“Well,” he chuckled. “At least we don’t have to worry about the wedding.”

“Damn you, Alex!”

She threw a pillow at him. And then laughed.

“Yeah,” she said. “We don’t have to, do we? My mother will be so happy. She never really liked you, you know?”

He laughed again, loudly this time.

“Remember the first time I met her? With those super shady dreadlocks I had on? And the mid-seventies sunglasses that we all thought were the epitome of cool? A wannabe Rastafarian with the vocabulary of a poet. “A very good evening to you, Mrs. Nanfuka. It’s an absolute honor, and, I must add, a delightful pleasure to finally make your acquaintance.” And then your mum in her classic haughty manner, “Oh, shut up, boy. Jan, who the hell is this? And what’s that… thing on his head? Never mind, tuli late nnyo, Uncle Martin atulinze.””

Janet choked on her coffee, spilling some of it on the sofa. She giggled hard.

“You’re such an asshole, Alex. And I love you so very damn much.”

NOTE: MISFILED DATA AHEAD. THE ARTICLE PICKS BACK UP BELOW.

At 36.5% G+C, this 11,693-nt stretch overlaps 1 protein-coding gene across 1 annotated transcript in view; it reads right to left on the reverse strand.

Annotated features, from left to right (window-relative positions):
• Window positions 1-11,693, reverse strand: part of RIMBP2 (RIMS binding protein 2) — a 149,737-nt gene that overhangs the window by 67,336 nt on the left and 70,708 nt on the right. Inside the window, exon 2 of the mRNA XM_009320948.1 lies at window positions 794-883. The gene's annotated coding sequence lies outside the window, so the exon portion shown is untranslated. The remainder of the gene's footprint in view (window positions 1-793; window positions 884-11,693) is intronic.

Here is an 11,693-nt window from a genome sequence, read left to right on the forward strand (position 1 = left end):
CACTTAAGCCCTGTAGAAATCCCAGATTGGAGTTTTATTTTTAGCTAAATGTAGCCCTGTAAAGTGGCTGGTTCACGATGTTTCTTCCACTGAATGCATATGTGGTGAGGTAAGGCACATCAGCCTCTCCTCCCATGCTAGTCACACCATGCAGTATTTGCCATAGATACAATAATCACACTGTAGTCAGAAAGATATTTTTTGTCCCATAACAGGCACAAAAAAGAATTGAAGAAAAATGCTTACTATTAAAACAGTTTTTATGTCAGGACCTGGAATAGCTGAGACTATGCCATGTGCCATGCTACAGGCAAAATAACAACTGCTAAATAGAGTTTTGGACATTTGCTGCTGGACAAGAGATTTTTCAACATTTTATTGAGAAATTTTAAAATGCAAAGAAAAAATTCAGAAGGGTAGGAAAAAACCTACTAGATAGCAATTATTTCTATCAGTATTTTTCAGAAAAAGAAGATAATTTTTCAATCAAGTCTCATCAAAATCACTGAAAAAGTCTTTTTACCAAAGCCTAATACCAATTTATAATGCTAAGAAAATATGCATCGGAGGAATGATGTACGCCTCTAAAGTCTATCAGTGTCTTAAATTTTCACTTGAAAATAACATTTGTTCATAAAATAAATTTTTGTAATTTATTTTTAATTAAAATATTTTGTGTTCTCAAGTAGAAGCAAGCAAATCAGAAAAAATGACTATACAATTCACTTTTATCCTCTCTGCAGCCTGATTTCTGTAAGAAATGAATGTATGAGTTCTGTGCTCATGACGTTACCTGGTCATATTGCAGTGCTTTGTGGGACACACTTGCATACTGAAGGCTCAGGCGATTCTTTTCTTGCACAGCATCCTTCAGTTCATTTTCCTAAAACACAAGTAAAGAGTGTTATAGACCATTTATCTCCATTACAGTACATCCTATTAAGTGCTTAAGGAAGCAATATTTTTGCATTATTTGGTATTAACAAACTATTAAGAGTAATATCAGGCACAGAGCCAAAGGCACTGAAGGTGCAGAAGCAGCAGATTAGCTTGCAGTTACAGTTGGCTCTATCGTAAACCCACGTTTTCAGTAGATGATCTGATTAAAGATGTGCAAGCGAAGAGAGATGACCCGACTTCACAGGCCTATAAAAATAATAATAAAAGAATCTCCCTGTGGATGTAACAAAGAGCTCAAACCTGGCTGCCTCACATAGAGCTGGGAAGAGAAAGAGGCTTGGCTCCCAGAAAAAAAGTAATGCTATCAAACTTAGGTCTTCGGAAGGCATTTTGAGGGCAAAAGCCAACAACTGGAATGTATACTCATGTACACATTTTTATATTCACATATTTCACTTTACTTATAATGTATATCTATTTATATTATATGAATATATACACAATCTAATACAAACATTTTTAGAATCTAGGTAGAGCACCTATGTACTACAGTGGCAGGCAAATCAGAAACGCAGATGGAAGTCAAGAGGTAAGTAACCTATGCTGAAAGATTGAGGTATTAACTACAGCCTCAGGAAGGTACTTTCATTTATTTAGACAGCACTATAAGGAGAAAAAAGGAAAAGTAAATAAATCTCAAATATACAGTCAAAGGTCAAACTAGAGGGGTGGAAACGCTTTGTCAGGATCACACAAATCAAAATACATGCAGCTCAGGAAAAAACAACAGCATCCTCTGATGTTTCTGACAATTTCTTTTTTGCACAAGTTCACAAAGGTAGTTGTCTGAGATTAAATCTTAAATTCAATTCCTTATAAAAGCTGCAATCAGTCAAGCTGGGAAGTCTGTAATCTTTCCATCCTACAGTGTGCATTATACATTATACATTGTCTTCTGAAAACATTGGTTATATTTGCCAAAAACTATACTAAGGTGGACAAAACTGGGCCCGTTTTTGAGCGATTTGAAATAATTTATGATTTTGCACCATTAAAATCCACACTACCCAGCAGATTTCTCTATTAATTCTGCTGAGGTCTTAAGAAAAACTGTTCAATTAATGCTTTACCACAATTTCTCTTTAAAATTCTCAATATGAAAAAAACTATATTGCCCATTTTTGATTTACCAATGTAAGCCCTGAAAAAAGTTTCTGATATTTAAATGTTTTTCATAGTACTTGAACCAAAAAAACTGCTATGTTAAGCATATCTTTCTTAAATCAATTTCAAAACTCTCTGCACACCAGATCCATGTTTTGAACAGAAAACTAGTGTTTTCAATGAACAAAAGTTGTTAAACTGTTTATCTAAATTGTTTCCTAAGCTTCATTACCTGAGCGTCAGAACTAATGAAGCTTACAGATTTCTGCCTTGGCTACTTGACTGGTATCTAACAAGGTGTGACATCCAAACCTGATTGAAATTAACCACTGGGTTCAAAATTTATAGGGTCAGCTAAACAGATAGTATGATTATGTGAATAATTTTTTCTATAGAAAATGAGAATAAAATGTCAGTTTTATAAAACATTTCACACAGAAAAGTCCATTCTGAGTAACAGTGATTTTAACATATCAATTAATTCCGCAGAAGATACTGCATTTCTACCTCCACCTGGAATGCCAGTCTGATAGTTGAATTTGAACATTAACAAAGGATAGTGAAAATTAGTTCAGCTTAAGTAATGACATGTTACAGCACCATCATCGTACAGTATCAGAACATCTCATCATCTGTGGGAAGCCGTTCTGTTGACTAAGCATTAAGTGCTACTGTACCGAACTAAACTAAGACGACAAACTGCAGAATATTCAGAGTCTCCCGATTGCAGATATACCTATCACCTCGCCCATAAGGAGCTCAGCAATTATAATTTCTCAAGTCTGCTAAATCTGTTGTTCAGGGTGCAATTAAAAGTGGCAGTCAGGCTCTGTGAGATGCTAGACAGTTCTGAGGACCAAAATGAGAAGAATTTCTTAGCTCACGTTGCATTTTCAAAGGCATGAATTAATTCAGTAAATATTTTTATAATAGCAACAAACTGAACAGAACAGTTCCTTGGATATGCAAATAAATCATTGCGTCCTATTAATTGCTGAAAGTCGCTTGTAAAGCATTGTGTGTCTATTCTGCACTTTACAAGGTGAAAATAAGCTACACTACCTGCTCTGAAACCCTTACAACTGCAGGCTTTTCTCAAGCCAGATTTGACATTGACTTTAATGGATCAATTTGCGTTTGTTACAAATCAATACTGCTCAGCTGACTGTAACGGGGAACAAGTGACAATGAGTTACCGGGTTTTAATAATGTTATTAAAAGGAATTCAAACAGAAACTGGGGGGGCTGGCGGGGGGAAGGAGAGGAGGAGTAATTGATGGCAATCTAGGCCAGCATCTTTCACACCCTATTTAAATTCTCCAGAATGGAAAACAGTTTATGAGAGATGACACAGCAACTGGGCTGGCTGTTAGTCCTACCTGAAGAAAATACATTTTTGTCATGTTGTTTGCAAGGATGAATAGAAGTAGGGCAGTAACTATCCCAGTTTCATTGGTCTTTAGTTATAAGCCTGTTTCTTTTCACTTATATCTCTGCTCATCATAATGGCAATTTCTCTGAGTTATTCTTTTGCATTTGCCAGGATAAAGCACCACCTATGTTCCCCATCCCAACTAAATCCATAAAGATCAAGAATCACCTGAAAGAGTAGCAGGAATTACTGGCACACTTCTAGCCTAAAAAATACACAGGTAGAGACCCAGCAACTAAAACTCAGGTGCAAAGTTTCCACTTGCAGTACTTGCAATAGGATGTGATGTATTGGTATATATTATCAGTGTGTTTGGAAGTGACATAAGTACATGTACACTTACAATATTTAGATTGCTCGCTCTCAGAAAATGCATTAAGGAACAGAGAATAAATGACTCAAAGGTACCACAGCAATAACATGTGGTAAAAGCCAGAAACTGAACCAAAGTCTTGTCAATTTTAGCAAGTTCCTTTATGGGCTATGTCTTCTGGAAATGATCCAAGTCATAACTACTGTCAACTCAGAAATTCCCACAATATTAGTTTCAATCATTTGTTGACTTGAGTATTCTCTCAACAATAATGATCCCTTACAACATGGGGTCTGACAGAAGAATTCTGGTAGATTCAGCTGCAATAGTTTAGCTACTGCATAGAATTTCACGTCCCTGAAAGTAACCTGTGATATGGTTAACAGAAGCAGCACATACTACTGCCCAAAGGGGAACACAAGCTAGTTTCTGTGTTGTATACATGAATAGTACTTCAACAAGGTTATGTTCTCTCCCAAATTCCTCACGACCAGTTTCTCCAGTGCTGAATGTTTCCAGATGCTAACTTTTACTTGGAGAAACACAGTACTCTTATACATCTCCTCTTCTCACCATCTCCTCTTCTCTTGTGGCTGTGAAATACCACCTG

“I know, baby. I know.”

She put the coffee cup on the floor, and stretched out on the sofa, resting her head on his lap, her legs dangling over the other side. Her hand reached down, searching for her coffee cup. Somehow, her fingers ended up under the sofa, and she found a little metal box. She pulled it out and smiled. It was her embroidery kit. Inside, she knew, she would find a needle and thread. But what good, she wondered, would it be now?

As she looked up at him, turning the metal box in her hand, fiddling with the clasp, Alex reached down and stroked her cheek, tracing a finger along her lower lip.

“What are we going to do, Alex? What happens next?”

“How about…”

He leaned down and kissed her softly.

“… we take it one day at a time?”

Outside the window, awakening from its slumber, a bird started singing, a tune that reminded her of a time when life was simpler. Of feathers falling from the sky and huge, fluffy cotton candy clouds.


To be continued.